Buffett's first task was to get the organization to face reality. He immediately forced top management to resign, although its leaders were denying any knowledge of the false bids. Then he went against the advice of the company's lawyers and public relations specialists and agreed to provide complete transparency to the U.S. government, even if the information could be used against the company in a criminal prosecution.
Buffett understood the company would almost certainly face criminal indictments if it continued to stonewall investigations by the U.S. Treasury and Justice departments. That would have precluded Salomon from bidding in government auctions and put the company into bankruptcy. By putting his personal credibility on the line, Buffett spared Salomon from criminal indictments and was able to restore its operations. Salomon shareholders were fortunate that Buffett was so willing to step into this messy situation and keep the firm from going under. That's what courageous leaders do when faced with a crisis.
...Denying reality has destroyed more careers and organizations than incompetence ever did. Instead of asking yourself why it is so difficult for other leaders to face reality, ask yourself instead, "Why is it so hard for me?"
The first reason is that people always prefer good news or a quick fix. Rarely are they willing to acknowledge that their organization is facing a crisis. Crises often start out in relatively benign ways, and then seemingly minor events escalate into major ones. Unless leaders face reality early, they can easily miss the signals of the deeper crisis that is waiting ahead. Until its leaders acknowledge the crisis, their organizations cannot address the difficulties.
Many people find reality is just too horrible to face or they are too ashamed, so denial becomes a convenient defense mechanism. If you feel yourself getting defensive, ask yourself, "What am I defending against? How might denying reality make the situation worse?"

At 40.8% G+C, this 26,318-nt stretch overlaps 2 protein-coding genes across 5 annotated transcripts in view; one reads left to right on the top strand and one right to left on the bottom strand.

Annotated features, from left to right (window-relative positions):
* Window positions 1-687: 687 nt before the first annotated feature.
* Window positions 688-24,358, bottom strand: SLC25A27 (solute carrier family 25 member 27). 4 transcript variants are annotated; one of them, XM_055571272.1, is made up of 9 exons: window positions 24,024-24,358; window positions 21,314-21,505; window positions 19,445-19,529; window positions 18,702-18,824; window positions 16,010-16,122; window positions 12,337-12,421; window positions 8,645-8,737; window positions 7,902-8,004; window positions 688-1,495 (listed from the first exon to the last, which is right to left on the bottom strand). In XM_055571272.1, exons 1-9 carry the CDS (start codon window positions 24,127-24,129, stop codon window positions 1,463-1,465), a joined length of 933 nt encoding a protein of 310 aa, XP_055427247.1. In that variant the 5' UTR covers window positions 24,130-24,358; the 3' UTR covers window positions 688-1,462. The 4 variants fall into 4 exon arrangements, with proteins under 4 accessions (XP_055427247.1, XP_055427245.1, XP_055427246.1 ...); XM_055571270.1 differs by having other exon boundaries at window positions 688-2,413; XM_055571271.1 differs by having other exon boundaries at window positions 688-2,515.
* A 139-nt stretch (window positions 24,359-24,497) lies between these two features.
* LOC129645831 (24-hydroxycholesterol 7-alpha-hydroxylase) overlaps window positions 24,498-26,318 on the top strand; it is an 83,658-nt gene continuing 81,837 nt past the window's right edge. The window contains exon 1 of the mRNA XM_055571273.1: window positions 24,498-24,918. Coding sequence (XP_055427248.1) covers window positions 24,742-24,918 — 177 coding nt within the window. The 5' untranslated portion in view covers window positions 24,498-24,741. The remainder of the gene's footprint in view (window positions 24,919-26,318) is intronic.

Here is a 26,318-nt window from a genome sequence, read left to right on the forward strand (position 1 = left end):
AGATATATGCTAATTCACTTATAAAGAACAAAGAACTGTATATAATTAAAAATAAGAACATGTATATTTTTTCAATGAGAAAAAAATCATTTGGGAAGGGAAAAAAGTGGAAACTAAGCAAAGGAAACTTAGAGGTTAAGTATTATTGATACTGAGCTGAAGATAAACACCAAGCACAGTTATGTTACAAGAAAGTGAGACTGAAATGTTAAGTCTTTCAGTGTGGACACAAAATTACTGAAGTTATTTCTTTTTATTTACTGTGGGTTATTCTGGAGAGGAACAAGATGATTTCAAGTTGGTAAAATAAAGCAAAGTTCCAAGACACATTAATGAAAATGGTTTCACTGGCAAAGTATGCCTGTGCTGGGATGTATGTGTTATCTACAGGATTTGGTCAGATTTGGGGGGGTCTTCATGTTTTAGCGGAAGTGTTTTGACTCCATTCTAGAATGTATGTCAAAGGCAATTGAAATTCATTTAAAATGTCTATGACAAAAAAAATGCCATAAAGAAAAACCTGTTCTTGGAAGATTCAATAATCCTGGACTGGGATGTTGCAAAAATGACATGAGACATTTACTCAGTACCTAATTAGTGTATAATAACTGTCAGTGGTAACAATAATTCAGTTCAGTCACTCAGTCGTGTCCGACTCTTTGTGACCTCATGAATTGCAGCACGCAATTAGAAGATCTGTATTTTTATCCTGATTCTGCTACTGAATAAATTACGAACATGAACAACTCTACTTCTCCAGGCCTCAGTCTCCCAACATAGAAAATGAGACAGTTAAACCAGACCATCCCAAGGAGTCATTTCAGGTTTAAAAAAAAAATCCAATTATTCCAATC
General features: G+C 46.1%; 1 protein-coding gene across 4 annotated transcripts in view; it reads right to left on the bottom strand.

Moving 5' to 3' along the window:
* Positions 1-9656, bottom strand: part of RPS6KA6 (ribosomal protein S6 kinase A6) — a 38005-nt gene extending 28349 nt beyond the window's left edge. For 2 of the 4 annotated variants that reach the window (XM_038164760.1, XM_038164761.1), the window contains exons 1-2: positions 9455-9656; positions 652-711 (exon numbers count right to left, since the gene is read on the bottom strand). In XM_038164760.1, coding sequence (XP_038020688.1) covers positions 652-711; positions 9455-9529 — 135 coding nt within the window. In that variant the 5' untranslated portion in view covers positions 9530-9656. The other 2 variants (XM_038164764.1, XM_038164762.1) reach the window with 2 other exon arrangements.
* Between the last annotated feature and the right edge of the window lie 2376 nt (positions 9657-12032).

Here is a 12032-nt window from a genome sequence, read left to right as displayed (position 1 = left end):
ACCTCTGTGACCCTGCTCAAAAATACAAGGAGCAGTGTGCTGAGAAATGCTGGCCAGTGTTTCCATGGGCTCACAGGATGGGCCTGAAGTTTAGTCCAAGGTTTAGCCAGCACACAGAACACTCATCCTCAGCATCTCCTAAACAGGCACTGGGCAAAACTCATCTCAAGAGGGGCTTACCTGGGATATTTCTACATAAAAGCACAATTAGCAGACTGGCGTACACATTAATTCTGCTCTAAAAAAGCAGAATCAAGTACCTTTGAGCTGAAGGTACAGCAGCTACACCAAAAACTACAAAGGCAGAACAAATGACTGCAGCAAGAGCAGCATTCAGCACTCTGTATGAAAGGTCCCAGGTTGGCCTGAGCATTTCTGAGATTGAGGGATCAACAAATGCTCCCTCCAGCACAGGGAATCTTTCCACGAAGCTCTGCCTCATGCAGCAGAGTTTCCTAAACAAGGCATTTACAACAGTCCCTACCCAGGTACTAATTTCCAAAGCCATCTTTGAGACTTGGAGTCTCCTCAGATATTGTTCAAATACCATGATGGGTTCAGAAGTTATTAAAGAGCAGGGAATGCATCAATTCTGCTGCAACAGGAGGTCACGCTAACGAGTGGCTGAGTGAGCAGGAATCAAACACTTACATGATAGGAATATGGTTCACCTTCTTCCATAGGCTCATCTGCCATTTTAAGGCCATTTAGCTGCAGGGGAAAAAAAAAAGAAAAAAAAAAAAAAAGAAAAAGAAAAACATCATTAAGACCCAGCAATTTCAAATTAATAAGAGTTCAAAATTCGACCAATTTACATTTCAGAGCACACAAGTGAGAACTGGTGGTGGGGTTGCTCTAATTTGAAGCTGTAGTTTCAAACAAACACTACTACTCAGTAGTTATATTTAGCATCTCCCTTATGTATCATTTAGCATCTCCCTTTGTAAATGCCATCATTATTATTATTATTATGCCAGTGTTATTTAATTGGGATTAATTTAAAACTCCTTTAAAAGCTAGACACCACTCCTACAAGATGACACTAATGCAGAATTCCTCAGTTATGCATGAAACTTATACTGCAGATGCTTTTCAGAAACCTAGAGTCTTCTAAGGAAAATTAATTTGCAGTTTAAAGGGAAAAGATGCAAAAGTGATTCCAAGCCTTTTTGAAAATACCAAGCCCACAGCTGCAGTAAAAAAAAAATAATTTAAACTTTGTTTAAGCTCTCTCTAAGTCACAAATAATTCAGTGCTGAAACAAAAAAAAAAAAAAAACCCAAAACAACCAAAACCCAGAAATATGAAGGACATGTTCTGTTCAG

DON'T SHOOT THE MESSENGERIn January 2009 I was chairing a panel on "Crisis, Community, and Leadership" in Davos, Switzerland, when panelist Jamie Dimon, J. P. Morgan's CEO, shared this vignette: "At a management meeting a woman got up and said, 'If you're a leader, you need one person who tells you the truth every time something goes on.'" To which Dimon noted, "If you have ten people around you and only one of them is telling you the truth, you have a real problem, because everyone has to do it."
Why aren't there more truth tellers in organizations? The reason is that they are afraid of getting in trouble with a boss who won't accept bad news. Leaders who are approached by a bearer of bad news may wind up shooting the messenger, because reality is just too painful to face. Look at what happened to Enron's Sherron Watkins when she took her concerns about financial misstatements to chairman Ken Lay. She was not only rebuffed but ostracized within the firm. No wonder many employees hesitate to tell the truth to their bosses.
Sadly, most organizations operate more like Enron than J. P. Morgan. Instead of building an organization of truth tellers, many leaders surround themselves with sycophants who tell them only what they want to hear, rather than sharing the stark reality. Without a culture of openness and candor, leaders are highly vulnerable to missing the signals of big problems ahead.
By the time they acknowledge how deep their problems are—or outsiders like government agencies, consumer watchdog groups, or the media do it for them—it is too late. Then they find themselves forced to defend their companies against charges that are even worse than reality.
I used to tell people at Medtronic, "You'll never get fired for having a problem, but you will get fired for covering one up. Integrity is not the absence of lying. Rather, it is telling the whole truth, so that we can gather together the best people in the company to solve the problem."
It is important to publicly express appreciation to the truth tellers so others in your organization will follow suit. Only with a culture of candor and openness can organizations cope with crises and act in unison to get on top of them.